Jesus employs that famous song of the vineyard from Isaiah 5, written nearly six hundred years before Jesus was on the earth. Isaiah’s song of the vineyard describes Yahweh as diligent owner of a vineyard who plants a choice vine, works to build a watchtower and a winepress and clear it of all stones, but when the harvest time comes rather than getting an excellent crop he finds wild, inedible grapes (Isa 5:1-2). Yahweh then asks the reader what must be done to the vineyard (Isa 5:3-4), before answering that its end is judgment (5:5-6). Yahweh concludes with explaining that the vineyard represents the people of Israel (5:7). God had chosen Israel and had worked to set them up for success: He redeemed them from Egypt, worked miracles, gave them a Law, made a covenant with them, and gave them their own land. But rather than producing the good fruit of righteousness and justice, Israel produced wickedness, idolatry, and injustice. The rest of chapter 5 details the numerous sins of Israel for which God is bringing the judgment upon them: greed, drunkenness, arrogance, and total reversal of God’s standards (5:8-30). God decrees this judgment: 

“Therefore, as the tongue of fire devours the stubble, and as dry grass sinks down in the flame, so their root will be as rottenness, and their blossom go up like dust; for they have rejected the law of the LORD of hosts, and have despised the word of the Holy One of Israel. Therefore the anger of the LORD was kindled against his people…– Isaiah 5:24-25

The parallels between this story and Jesus’ parable are evident. However, there are a few notable differences. First, we have the introduction of the character of the “tenant.” Tenant farming was similar to what we know as share-cropping. A farmer would have a large plot of land and would lease portions of it out to tenants who would work the land and harvest the crop for the farmer in exchange for their own plot and a share of the harvest. In Jesus’ parable the tenants, however, are wicked. They refuse to give to the absent farmer his rightful share of the crop and are willing to murder anyone who tries to tell them otherwise. This behavior seems shocking to us today, but particularly in a shame-honor culture of the ancient near east, this kind of behavior would have been appalling. Thus, the judgment in Jesus’ parable doesn’t fall on the vineyard as a whole, but on these tenants.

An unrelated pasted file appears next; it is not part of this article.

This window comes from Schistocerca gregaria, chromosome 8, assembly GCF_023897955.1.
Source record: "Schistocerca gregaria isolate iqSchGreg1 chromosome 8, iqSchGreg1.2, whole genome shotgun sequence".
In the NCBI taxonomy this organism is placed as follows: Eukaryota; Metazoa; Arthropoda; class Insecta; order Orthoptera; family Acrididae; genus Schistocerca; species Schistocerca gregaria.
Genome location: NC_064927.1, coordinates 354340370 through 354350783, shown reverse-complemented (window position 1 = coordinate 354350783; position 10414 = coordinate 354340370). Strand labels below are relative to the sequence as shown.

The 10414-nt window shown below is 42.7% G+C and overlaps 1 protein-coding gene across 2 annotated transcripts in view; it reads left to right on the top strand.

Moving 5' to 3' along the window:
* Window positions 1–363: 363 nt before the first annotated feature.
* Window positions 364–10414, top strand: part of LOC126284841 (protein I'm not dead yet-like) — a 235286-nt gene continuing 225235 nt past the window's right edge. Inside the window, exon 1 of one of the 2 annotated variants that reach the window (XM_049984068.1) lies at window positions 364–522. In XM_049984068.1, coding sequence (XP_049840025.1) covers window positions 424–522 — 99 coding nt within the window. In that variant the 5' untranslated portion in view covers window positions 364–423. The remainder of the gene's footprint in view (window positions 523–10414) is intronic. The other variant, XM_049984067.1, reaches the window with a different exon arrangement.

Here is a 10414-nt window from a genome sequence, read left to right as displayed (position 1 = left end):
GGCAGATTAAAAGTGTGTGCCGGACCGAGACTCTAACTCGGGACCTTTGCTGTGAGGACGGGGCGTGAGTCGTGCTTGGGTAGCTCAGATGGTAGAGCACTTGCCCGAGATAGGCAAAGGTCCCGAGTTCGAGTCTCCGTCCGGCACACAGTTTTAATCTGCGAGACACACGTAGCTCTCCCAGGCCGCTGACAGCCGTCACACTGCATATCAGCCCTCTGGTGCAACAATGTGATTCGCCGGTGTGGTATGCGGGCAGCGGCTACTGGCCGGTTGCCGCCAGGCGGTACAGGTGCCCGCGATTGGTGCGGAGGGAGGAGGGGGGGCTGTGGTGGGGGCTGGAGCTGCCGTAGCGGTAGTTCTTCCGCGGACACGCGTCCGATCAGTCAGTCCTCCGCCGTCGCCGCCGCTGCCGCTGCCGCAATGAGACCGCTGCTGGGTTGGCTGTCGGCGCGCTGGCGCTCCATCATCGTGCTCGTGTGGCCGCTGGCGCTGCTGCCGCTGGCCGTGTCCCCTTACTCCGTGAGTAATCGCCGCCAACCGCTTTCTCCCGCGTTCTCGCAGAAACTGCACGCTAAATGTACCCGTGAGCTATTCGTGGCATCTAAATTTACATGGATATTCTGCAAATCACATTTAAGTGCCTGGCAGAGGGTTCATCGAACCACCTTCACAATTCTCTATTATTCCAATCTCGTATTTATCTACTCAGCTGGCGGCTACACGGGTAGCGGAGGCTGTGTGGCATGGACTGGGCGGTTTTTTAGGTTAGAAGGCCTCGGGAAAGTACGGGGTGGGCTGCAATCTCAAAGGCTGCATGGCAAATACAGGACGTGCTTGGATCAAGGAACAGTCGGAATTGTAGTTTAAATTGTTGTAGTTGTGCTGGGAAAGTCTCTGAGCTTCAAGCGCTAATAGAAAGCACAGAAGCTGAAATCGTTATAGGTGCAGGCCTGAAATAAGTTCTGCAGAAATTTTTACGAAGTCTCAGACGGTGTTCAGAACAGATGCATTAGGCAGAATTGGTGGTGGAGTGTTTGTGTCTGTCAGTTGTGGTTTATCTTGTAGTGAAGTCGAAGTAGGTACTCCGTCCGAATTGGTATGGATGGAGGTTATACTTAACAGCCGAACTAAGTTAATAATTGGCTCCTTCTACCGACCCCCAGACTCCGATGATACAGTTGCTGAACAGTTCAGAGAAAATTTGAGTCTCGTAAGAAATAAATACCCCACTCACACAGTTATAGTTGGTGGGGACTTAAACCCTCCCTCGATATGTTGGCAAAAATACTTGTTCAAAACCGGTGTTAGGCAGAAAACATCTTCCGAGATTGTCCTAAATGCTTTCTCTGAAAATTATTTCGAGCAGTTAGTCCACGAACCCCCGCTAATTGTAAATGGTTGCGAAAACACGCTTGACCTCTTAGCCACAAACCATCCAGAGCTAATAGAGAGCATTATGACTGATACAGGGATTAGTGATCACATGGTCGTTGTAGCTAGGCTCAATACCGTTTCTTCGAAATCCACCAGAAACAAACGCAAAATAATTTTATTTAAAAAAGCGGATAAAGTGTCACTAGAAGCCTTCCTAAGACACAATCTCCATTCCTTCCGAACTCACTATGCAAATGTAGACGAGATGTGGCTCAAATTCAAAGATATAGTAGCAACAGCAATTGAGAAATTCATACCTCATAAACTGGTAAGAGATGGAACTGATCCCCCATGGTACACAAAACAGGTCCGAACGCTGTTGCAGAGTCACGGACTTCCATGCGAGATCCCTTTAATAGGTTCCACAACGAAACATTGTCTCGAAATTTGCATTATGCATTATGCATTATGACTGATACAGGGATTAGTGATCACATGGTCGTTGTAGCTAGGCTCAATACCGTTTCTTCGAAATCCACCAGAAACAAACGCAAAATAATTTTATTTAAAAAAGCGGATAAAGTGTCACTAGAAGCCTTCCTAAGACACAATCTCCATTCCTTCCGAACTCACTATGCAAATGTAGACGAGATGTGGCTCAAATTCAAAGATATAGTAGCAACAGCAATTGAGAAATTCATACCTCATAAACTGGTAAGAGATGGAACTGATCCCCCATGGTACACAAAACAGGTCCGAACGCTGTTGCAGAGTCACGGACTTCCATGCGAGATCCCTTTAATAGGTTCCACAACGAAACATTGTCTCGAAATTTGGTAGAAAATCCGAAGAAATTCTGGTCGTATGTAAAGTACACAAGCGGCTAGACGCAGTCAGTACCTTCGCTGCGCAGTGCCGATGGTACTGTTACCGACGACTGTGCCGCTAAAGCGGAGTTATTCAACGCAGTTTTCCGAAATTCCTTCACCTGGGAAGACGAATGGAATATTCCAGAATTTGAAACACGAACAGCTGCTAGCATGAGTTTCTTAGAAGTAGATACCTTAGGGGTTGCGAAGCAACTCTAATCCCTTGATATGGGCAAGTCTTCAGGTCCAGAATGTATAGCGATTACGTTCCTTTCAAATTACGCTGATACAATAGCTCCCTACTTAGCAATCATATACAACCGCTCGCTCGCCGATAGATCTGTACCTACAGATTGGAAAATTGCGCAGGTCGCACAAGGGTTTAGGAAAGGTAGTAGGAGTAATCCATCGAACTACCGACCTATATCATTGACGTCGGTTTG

Which brings us to the second innovation in Jesus’ parable: the servants. The servants are sent to remind the tenants of their obligation to the Master, but are met with mocking, harassment, and violence. “Servants” is the most popular title used to describe the prophets of the Old Testament (eg. Amos 3:7; Rev 10:7), which is who these servants are intended to represent. The prophets have a history of being routinely abused, ignored, and martyred by wicked rulers in Israel’s history. The prophets were intended to remind Israel of their obligation to their Lord, their covenant they made with God, when they had begun to wander off into sin and idolatry. However, their efforts, like the efforts of the servants in the parable, do not produce the fruit of repentance.

Which brings us to the final innovation: the beloved son. After every servant is either assaulted or killed in their mission, the Master finally sends His son, His beloved son, thinking: “They will respect my son.” But what do the wicked tenants do? They conspire together, “This is the heir. Come, let us kill him, and the inheritance will be ours,” (Mark 12:7). Perhaps the tenants had gone so long without seeing the Master that they had simply assumed that he had died and the son was now approaching to receive the land as his inheritance. Whatever their thoughts, they were “in for a penny, in for a pound” and decided to push their murderous plot to its final conclusion, “And they took him and killed him and threw him out of the vineyard,” (12:8). And Jesus, like Yahweh in Isaiah 5, asks His listeners, “What will the owner of the vineyard do? He will come and destroy the tenants and give the vineyard to others,” (12:9). Jesus then concludes, “ Have you not read this Scripture: “‘The stone that the builders rejected has become the cornerstone; this was the Lord's doing, and it is marvelous in our eyes’?” – Mark 12:10-11

Let’s turn now and consider how this parable confronts three popular misconceptions about God and utterly contradicts them.

God Wants Me to Be Happy